Gypsy Moths

Katie Kalisz

Happily we practiced our aim with shiny bicycles,

an ambush on the driveway where they caravanned
from one side of the yard to the other, searching
the oak and aspen of our childhood sylvan for a transient home.

We tried to get our tires at a right angle to their lined bodies,
pedaled quickly to make a neat cross
or an addition sign and then, mastering that,

we lined our tires up to roll over their length
like the lowercase “l”s we practiced with our pencils
on the dot-lined penmanship paper during school.

How the green and yellow streaks of their guts trailed out
behind their furry spotted bodies.
Sometimes, they would become circular splats of intestines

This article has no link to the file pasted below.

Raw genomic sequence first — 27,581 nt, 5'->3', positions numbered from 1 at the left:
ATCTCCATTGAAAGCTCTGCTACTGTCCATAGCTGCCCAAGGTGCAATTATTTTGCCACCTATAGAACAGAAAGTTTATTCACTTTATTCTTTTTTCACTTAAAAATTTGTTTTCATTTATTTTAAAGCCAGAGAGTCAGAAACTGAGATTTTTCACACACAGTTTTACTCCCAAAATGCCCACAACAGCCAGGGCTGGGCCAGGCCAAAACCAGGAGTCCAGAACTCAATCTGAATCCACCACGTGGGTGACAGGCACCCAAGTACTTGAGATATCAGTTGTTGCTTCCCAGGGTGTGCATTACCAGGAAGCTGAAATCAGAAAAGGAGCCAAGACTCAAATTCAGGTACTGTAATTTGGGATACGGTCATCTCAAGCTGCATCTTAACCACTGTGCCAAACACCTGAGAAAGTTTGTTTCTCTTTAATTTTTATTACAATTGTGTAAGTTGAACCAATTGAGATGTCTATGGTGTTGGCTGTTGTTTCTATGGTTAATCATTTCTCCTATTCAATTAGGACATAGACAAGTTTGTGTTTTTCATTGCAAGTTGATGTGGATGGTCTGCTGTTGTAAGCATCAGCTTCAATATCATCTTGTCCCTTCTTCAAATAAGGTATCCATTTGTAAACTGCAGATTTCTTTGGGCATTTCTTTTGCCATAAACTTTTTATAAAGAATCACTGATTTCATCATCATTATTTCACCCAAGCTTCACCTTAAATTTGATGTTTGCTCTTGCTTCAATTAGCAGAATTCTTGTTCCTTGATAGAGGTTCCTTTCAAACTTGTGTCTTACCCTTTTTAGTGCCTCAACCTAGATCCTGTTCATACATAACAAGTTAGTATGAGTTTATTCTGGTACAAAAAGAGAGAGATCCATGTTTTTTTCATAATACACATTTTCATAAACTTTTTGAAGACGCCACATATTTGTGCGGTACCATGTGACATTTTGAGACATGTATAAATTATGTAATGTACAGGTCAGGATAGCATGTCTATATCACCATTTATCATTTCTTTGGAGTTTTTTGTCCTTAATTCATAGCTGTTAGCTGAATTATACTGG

that we tried to forget, even though we sped around the circle driveway
to see again the remnants of life,
paintings made with bodies that we couldn’t imagine

once alive. Maybe if they’d been moths earlier.
Caterpillars begot butterflies. Something crawling became
something beautiful that flew. Our childlike version of the resurrection’s

confounding and annual mystery, even then we knew the futility
of staying in one place long enough, a recurring
accumulation of death and flight and infestation

and no difference made.